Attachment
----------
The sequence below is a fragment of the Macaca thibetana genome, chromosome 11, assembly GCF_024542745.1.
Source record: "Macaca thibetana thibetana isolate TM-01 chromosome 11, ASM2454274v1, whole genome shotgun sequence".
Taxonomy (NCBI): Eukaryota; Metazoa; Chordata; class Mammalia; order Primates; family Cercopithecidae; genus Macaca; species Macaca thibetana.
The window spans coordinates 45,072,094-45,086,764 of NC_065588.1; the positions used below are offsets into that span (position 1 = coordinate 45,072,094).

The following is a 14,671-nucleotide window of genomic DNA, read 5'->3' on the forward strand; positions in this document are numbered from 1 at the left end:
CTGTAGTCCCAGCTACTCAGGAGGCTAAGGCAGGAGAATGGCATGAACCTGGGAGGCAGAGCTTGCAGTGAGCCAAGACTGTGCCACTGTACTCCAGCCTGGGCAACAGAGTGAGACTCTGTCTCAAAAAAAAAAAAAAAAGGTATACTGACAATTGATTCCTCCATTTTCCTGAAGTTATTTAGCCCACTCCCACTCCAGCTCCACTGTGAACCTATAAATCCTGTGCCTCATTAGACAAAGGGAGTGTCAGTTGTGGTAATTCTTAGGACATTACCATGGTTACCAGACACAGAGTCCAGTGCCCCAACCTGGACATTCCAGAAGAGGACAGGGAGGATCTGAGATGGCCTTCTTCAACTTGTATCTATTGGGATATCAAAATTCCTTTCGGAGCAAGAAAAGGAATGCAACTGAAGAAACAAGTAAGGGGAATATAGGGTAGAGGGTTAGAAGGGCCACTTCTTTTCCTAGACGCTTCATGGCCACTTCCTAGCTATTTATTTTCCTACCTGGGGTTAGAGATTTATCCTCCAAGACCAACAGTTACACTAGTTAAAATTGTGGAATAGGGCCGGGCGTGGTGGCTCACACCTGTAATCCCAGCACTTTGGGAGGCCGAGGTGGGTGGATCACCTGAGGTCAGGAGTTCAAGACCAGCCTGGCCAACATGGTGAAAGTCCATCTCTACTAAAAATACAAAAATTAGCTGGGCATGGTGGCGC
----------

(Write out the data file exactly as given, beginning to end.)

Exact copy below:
The sequence below is a fragment of the Macaca thibetana genome, chromosome 11, assembly GCF_024542745.1.
Source record: "Macaca thibetana thibetana isolate TM-01 chromosome 11, ASM2454274v1, whole genome shotgun sequence".
Taxonomy (NCBI): Eukaryota; Metazoa; Chordata; class Mammalia; order Primates; family Cercopithecidae; genus Macaca; species Macaca thibetana.
The window spans coordinates 45,072,094-45,086,764 of NC_065588.1; the positions used below are offsets into that span (position 1 = coordinate 45,072,094).

The following is a 14,671-nucleotide window of genomic DNA, read 5'->3' on the forward strand; positions in this document are numbered from 1 at the left end:
CTGTAGTCCCAGCTACTCAGGAGGCTAAGGCAGGAGAATGGCATGAACCTGGGAGGCAGAGCTTGCAGTGAGCCAAGACTGTGCCACTGTACTCCAGCCTGGGCAACAGAGTGAGACTCTGTCTCAAAAAAAAAAAAAAAAGGTATACTGACAATTGATTCCTCCATTTTCCTGAAGTTATTTAGCCCACTCCCACTCCAGCTCCACTGTGAACCTATAAATCCTGTGCCTCATTAGACAAAGGGAGTGTCAGTTGTGGTAATTCTTAGGACATTACCATGGTTACCAGACACAGAGTCCAGTGCCCCAACCTGGACATTCCAGAAGAGGACAGGGAGGATCTGAGATGGCCTTCTTCAACTTGTATCTATTGGGATATCAAAATTCCTTTCGGAGCAAGAAAAGGAATGCAACTGAAGAAACAAGTAAGGGGAATATAGGGTAGAGGGTTAGAAGGGCCACTTCTTTTCCTAGACGCTTCATGGCCACTTCCTAGCTATTTATTTTCCTACCTGGGGTTAGAGATTTATCCTCCAAGACCAACAGTTACACTAGTTAAAATTGTGGAATAGGGCCGGGCGTGGTGGCTCACACCTGTAATCCCAGCACTTTGGGAGGCCGAGGTGGGTGGATCACCTGAGGTCAGGAGTTCAAGACCAGCCTGGCCAACATGGTGAAAGTCCATCTCTACTAAAAATACAAAAATTAGCTGGGCATGGTGGCGC